-Fourteen vice presidents have become president. Eight of them ascended to the presidency upon the death of their predecessor. They were John Tyler, Millard Fillmore, Andrew Johnson, Chester A. Arthur, Theodore Roosevelt, Calvin Coolidge, Harry Truman, and Lyndon Johnson. Of this group, four were later elected president in their own right (Roosevelt, Coolidge, Truman, Johnson). Five other vice presidents were also later elected president – John Adams, Thomas Jefferson, Martin Van Buren, Richard Nixon, and George HW Bush. Finally, Gerald Ford became president because of the resignation of his predecessor, Nixon.

-Unlike the presidency, there is no constitutional limit to how many terms a person can serve as vice president. The 22nd amendment prohibits twice elected presidents from running for a third term, but could they run for vice president? If so, could they become president again if there was a vacancy? The answers to these questions have been debated by scholars. The controversy would likely have to be settled by the U.S. Supreme Court if any two-term president made the decision to seek the vice presidency. This seems extremely unlikely to occur, so this possible loophole in the two term presidential limit will likely remain a point of conjecture.

Dick Cheney was a very powerful vice president.
Dick Cheney was a very powerful vice president.
The current vice president, Joe Biden.
The current vice president, Joe Biden.

A Vice President’s Legacy

Many vice presidents accomplished little during their terms. This was often because their presidents deliberately excluded them from important decision-making processes. In recent years, however, these overlooked figures have often found a place in their president’s inner circle. Dick Cheney, the vice president under George W Bush, was an extraordinarily powerful VP who often made autonomous decisions without Bush’s direct input. Although Joe Biden does not have this level of authority, President Obama has made him an important member of his inner circle. These developments should give hope to future running mates. Many of them will likely be failed president candidates themselves, but the modern vice presidency is a decent consolation prize. It will be interesting to see how this much maligned political office develops in the future.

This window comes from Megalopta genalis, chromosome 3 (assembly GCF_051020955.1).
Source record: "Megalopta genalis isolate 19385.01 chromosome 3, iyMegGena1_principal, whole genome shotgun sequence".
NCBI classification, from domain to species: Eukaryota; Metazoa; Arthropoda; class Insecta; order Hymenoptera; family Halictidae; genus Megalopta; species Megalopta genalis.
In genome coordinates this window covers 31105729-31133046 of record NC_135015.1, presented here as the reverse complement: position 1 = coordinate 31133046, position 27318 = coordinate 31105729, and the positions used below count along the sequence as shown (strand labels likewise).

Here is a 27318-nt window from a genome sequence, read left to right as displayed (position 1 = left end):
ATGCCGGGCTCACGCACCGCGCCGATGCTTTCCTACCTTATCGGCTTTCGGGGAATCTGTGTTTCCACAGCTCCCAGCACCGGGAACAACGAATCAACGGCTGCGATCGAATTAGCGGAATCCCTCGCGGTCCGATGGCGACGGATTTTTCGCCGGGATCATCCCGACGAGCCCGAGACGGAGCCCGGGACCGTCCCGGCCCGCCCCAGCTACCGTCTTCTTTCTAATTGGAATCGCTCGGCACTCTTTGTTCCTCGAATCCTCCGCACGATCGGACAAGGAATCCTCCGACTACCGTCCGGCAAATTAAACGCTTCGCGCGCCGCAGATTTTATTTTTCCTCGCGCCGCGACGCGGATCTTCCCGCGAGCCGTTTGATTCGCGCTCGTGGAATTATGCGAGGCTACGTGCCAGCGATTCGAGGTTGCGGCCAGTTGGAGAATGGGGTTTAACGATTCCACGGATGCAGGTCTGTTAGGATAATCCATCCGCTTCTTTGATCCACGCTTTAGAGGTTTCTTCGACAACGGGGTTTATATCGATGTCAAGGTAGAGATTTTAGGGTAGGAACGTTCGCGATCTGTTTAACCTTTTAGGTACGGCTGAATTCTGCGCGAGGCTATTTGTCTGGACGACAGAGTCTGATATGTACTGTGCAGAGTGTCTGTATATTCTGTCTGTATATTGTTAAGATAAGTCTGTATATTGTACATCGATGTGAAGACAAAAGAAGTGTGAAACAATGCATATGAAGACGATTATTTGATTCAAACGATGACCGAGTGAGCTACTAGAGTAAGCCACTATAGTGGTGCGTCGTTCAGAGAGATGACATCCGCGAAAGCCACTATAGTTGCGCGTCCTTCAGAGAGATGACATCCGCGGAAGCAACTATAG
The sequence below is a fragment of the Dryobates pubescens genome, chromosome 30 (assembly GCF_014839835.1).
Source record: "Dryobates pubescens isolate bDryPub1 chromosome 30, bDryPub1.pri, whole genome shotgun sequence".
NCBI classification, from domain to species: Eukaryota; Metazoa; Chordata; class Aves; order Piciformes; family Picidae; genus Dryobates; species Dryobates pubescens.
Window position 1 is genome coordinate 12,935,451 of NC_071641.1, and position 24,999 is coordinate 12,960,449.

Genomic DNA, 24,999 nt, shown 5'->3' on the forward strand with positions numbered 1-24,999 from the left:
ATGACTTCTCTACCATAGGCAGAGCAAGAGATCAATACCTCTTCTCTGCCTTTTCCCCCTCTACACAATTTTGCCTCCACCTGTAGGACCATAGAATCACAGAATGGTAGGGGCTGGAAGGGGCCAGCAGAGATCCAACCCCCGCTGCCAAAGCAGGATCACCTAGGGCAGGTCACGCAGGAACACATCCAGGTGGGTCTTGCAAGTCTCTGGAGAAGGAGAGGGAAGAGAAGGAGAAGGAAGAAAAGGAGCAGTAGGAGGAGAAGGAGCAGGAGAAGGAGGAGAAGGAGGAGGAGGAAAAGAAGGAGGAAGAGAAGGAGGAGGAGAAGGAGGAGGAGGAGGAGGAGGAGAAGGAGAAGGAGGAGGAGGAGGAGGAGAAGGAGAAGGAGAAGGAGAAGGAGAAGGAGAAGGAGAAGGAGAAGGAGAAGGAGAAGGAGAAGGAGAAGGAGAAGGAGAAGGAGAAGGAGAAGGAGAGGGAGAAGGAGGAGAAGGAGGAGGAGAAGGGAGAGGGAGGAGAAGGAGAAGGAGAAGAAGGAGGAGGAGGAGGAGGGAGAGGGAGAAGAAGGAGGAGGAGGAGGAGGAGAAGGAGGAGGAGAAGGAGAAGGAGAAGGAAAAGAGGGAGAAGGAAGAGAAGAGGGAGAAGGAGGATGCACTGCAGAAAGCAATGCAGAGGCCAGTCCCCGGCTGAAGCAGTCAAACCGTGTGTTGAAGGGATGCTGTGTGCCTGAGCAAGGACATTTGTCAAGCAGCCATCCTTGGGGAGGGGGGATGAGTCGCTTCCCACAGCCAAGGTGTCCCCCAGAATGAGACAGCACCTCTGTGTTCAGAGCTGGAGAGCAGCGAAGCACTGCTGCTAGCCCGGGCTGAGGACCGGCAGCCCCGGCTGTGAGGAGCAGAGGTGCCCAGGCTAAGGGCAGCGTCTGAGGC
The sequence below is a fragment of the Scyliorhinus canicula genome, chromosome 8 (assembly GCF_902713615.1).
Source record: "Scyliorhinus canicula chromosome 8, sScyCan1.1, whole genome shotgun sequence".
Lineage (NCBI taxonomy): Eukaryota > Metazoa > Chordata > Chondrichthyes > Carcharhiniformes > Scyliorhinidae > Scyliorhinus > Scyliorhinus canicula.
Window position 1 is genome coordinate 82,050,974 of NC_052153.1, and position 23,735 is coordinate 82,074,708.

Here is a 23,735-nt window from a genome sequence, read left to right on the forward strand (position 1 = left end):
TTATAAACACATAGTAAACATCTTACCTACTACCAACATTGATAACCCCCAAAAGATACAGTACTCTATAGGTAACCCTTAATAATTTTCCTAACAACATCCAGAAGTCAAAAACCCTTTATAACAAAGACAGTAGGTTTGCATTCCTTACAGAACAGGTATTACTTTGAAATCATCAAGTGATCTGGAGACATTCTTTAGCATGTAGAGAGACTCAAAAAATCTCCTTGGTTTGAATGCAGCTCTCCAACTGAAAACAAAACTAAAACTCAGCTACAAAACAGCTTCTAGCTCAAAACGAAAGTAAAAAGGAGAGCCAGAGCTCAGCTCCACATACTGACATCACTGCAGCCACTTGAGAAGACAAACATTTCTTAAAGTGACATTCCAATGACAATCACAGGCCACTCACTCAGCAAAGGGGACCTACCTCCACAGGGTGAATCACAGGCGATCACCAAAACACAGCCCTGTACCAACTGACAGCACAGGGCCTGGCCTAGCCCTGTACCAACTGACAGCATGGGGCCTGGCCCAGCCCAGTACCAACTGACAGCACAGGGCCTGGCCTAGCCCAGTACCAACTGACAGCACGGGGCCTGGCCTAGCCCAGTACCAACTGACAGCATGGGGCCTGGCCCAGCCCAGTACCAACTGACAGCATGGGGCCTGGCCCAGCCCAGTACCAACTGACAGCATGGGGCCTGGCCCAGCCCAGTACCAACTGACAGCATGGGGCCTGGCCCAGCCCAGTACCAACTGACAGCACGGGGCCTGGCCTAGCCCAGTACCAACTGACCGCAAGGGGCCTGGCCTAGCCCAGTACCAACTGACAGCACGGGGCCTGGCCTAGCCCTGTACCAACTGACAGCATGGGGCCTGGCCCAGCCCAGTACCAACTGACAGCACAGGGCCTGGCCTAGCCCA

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    • profile image

      Jayfort 4 years ago

      Very well done, sir! Voted Up and Awesome!

      Oh, the photo of John Calhoun should have a WARNING label! I glanced over and jumped when I saw it. Ugly indeed.

    • hawaiianodysseus profile image

      Hawaiian Odysseus 4 years ago from Southeast Washington state

      Very educational, Nick! I learned a lot from reading this Hub--for example, the fact that there are no limitations as to how many times an individual can be the Vice-President; the relatively high incidence of V-P deaths while serving a term in office; and the fact that fourteen V-P's have eventually ascended to the highest office in the land. Thank you, my friend, for writing an excellent piece. Aloha, and have a grand week!

      Joe

    • nanderson500 profile image
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      nanderson500 4 years ago from Seattle, WA

      Jayfort - Thank you! I agree about the Calhoun picture, that was one scary looking guy! He never would have made it in politics in the TV/internet era.

      Joe - Glad you liked it! Always good to get another comment from you. Have a great week! Only three more months until football season!

    • Chrshonore profile image

      Christian Honore 4 years ago from Philadelphia, PA

      Excellent article. I particularly like the Thomas Marshall quote.

    • nanderson500 profile image
      Author

      nanderson500 4 years ago from Seattle, WA

      Thanks Chrshonore! Yeah that Marshall quote is great.